Commercials take center stage at Super Bowl
Marty Schroeder | Tuesday, January 30, 2007
Every first Sunday in February, millions of Americans and others from around the world tune in to see the best that the National Football League has to offer. Staggering linemen, swift tailbacks and rocket-arm quarterbacks amaze and awe every man, woman and child who watches the epic clash of football’s best.
However, there is that little part of the Super Bowl that everyone tunes in for beside the brilliant displays of courage on the gridiron: the commercials. The most expensive advertising time of the year often inspires the best marketing minds to create a mere 30 seconds of fame for their company.
Some companies have become Super Bowl commercial staples by bringing their A-games every year. Beer corporations like Miller and Budweiser are often among this class of commercials, airing spots that inevitably become future classics. Other companies have had “one-hit-wonder” Super Bowl ads, such as Apple’s famous “1984” piece and the ’90s-era McDonald’s ads starring Larry Bird and Michael Jordan.
These commercials are, for some people, the exclusive reason to watch the Super Bowl. As this year’s game of champions approaches, it’s worthwhile to look back at where the Super Bowl commercial came from, and where it might be going.
1984: Apple Computers
One of – if not the most – famous commercials in history is the Apple Computers advertisement during the 1984 Super Bowl. Directed by famed filmmaker Ridley Scott, the commercial depicted a large “Big Brother”-type character directing masses of grey-garbed workers from a large television screen. A lone woman runs in, dressed in colorful clothing, and throws a hammer at the huge screen to destroy Big Brother and free the masses.
The “Big Brother” character was meant to represent IBM, one of Apple’s main competitors during the early years of the home computer. With the ending line, “On Jan. 24, Apple will introduce Macintosh. And you’ll see why 1984 wont be like ‘1984,’” Apple’s statement was clear. The literary reference and the cinematic nature of the commercial make it one of the most memorable in Super Bowl history.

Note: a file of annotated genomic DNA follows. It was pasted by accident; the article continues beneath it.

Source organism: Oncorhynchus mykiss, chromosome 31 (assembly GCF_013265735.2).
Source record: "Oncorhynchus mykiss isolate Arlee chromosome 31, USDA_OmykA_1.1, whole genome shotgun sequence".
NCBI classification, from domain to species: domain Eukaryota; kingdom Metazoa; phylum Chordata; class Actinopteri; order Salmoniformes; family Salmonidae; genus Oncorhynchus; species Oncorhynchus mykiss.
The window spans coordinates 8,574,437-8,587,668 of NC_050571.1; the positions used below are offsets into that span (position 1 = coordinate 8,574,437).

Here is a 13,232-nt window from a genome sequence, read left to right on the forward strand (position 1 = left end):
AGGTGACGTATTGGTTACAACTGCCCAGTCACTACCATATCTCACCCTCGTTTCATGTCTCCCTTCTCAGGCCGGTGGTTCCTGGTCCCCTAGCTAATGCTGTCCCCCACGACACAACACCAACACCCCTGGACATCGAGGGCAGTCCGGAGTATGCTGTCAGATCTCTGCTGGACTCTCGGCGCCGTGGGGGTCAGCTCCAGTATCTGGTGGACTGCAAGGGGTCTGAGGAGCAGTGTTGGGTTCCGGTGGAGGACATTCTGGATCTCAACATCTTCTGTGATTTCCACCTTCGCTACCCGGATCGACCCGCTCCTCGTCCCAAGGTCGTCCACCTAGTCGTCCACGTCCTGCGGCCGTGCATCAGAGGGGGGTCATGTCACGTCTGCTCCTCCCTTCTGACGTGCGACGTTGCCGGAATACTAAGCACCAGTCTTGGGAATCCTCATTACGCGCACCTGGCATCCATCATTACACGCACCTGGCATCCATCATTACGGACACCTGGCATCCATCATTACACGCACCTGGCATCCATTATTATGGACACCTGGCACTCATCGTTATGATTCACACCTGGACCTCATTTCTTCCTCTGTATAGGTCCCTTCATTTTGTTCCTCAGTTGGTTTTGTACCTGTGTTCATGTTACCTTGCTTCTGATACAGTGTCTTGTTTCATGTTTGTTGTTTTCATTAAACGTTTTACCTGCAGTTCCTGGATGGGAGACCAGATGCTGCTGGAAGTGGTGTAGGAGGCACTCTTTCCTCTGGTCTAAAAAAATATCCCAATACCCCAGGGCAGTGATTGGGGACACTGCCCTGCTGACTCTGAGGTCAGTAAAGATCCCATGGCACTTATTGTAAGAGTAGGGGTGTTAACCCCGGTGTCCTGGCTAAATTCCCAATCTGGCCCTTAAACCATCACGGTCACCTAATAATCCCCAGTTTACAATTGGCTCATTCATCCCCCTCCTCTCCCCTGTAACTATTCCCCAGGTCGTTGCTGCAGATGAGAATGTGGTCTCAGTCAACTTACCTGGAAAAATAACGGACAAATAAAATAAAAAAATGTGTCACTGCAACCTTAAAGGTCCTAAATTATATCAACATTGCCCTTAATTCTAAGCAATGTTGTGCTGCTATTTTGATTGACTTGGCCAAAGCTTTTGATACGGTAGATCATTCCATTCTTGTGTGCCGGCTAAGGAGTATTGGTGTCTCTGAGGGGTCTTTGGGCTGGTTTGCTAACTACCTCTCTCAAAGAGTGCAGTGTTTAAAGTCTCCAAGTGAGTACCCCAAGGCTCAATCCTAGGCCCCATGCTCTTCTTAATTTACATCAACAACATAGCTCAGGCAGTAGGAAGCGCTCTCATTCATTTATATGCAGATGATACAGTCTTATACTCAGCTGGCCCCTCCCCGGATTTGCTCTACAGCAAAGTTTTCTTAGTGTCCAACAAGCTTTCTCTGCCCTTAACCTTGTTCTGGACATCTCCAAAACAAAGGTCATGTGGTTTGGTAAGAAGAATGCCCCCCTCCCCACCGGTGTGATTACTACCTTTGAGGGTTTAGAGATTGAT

This commercial features Larry Bird and Michael Jordan having a competition to see who can make the most difficult shots. At first the contest seems normal, but then they start adding outlandish shots such as “around the moon,” “off the Space Shuttle” and “nothing but net.” Bird’s usual on-court rival, Magic Johnson, had retired from basketball at this point, so current superstar Jordan was brought in for the ad.
Before fast food and healthy eating were at all connected, it was interesting to see super-athletes advertising for one of the companies at the center of the American obesity debate. Also curious was the fact that Bird had retired a year earlier and was now working as an assistant in the front office for the Boston Celtics. As something of a “passing of the torch,” it must have been exciting to see the star of old and the star of new playing on the same court.
Others in the Super Bowl’s history have been just as memorable, such as the “Bud. Weis. Errr” ad featuring the Budweiser frogs and chameleons in 1995. “Terry Tate: Office Linebacker” also terrorized offices for Reebok in 2003, back when the Raiders were actually good.
Hopefully this year’s Super Bowl will be a great game on the field. Even more importantly for some people, the commercials had better be up to snuff. Like last year’s “magic fridge” that gave everyone an ice-cold Budweiser, this year does not seem like it will disappoint. Enjoy the game and enjoy watching the commercials on YouTube afterward.
Contact Marty Schroeder at email@example.com
The views expressed in this column are those of the author and not necessarily those of The Observer.